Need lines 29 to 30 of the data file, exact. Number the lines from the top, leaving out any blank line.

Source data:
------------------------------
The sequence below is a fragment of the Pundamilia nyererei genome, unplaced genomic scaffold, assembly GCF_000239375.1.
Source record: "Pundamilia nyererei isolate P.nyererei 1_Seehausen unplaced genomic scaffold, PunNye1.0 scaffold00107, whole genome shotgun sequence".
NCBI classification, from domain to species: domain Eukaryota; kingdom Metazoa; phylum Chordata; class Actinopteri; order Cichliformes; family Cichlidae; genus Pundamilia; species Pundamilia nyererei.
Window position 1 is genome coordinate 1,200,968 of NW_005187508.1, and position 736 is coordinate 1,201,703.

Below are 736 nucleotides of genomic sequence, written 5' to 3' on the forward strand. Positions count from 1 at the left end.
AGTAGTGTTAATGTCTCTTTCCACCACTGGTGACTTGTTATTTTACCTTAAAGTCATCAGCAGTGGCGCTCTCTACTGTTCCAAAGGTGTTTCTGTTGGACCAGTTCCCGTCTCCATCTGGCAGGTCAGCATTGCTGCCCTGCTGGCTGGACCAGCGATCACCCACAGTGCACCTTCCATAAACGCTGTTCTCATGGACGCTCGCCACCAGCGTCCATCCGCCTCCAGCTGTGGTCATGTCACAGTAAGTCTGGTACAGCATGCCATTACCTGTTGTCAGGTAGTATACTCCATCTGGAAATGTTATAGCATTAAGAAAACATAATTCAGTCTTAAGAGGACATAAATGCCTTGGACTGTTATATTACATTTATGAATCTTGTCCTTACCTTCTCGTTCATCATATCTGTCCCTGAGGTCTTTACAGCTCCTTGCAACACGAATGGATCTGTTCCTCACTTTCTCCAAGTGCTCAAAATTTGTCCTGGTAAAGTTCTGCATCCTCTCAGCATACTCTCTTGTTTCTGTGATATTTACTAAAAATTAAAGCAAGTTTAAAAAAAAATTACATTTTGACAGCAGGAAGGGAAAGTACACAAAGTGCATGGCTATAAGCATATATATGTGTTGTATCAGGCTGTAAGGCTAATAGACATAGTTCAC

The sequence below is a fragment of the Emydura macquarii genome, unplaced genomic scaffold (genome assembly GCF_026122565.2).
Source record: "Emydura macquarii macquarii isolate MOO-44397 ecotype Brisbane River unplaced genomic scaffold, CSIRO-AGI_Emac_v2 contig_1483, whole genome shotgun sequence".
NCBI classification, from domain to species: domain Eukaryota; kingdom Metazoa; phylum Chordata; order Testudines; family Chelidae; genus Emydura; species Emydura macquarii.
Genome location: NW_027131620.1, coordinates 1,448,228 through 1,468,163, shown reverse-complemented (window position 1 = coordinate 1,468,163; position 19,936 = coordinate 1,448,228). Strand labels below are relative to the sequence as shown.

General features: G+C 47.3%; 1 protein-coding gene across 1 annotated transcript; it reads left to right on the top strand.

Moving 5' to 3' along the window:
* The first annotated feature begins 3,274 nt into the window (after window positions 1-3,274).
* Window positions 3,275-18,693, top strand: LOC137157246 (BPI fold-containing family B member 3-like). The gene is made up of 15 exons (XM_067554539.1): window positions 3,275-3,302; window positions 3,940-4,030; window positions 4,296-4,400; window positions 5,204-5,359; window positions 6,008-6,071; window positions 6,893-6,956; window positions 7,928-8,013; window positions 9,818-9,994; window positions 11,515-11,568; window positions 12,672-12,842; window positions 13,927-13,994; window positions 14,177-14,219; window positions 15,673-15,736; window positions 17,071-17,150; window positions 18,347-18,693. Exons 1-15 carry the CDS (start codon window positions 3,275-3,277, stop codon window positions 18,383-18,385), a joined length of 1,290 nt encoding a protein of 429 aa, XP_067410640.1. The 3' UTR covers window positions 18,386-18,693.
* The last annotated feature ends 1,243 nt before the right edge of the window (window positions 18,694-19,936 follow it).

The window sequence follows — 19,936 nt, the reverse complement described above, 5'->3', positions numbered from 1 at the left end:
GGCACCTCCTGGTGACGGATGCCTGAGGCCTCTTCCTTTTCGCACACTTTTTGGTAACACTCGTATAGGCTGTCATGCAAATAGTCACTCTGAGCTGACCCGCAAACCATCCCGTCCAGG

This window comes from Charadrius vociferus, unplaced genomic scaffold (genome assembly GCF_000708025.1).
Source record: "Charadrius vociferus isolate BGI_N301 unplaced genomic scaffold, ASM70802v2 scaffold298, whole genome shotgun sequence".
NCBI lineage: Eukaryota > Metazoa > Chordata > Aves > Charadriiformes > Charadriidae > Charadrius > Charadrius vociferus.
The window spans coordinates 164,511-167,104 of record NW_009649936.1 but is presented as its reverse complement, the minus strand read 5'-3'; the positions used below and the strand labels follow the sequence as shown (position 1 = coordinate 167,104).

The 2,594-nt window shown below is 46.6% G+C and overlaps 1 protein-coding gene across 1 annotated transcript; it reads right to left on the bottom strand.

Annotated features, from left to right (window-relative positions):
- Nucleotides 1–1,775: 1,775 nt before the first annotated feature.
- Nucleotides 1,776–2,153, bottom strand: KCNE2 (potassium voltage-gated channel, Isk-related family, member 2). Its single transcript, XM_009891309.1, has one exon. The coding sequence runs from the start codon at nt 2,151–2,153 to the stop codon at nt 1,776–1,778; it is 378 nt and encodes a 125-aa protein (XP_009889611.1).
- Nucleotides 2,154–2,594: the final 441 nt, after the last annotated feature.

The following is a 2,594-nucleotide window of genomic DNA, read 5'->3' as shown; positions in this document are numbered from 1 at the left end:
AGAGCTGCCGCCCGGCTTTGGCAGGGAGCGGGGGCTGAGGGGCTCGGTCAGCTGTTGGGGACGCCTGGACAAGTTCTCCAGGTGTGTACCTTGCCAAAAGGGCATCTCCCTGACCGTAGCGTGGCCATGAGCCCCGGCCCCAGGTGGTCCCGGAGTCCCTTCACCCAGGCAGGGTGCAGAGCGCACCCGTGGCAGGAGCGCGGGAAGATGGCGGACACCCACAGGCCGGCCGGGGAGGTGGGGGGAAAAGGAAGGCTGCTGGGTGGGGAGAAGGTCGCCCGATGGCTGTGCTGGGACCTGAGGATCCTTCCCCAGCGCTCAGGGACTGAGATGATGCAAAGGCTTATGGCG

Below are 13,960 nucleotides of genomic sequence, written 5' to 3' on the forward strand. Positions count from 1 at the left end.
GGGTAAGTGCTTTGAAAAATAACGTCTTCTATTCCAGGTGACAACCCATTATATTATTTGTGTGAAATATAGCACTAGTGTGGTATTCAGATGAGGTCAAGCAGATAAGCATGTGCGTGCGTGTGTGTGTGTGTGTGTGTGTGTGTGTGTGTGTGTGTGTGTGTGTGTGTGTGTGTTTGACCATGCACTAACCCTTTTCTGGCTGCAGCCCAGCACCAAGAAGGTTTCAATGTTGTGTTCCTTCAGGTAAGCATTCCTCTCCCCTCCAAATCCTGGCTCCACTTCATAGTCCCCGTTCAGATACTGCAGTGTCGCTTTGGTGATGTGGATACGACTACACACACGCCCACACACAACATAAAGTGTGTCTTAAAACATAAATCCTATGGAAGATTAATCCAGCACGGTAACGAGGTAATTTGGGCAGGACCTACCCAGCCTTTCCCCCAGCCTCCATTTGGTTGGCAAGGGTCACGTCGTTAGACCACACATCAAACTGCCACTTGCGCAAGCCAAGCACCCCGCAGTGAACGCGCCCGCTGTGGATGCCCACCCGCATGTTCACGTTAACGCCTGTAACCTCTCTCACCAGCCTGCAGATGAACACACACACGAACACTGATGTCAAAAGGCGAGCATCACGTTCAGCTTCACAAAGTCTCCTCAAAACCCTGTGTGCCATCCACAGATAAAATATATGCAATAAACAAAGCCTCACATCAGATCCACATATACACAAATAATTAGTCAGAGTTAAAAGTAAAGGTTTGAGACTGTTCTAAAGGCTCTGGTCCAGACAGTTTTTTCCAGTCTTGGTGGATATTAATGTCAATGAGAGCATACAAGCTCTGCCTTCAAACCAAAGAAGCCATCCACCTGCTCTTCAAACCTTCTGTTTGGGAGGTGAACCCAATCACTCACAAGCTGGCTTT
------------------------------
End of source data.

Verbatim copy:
Below are 13,960 nucleotides of genomic sequence, written 5' to 3' on the forward strand. Positions count from 1 at the left end.
GGGTAAGTGCTTTGAAAAATAACGTCTTCTATTCCAGGTGACAACCCATTATATTATTTGTGTGAAATATAGCACTAGTGTGGTATTCAGATGAGGTCAAGCAGATAAGCATGTGCGTGCGTGTGTGTGTGTGTGTGTGTGTGTGTGTGTGTGTGTGTGTGTGTGTGTGTGTGTGTTTGACCATGCACTAACCCTTTTCTGGCTGCAGCCCAGCACCAAGAAGGTTTCAATGTTGTGTTCCTTCAGGTAAGCATTCCTCTCCCCTCCAAATCCTGGCTCCACTTCATAGTCCCCGTTCAGATACTGCAGTGTCGCTTTGGTGATGTGGATACGACTACACACACGCCCACACACAACATAAAGTGTGTCTTAAAACATAAATCCTATGGAAGATTAATCCAGCACGGTAACGAGGTAATTTGGGCAGGACCTACCCAGCCTTTCCCCCAGCCTCCATTTGGTTGGCAAGGGTCACGTCGTTAGACCACACATCAAACTGCCACTTGCGCAAGCCAAGCACCCCGCAGTGAACGCGCCCGCTGTGGATGCCCACCCGCATGTTCACGTTAACGCCTGTAACCTCTCTCACCAGCCTGCAGATGAACACACACACGAACACTGATGTCAAAAGGCGAGCATCACGTTCAGCTTCACAAAGTCTCCTCAAAACCCTGTGTGCCATCCACAGATAAAATATATGCAATAAACAAAGCCTCACATCAGATCCACATATACACAAATAATTAGTCAGAGTTAAAAGTAAAGGTTTGAGACTGTTCTAAAGGCTCTGGTCCAGACAGTTTTTTCCAGTCTTGGTGGATATTAATGTCAATGAGAGCATACAAGCTCTGCCTTCAAACCAAAGAAGCCATCCACCTGCTCTTCAAACCTTCTGTTTGGGAGGTGAACCCAATCACTCACAAGCTGGCTTT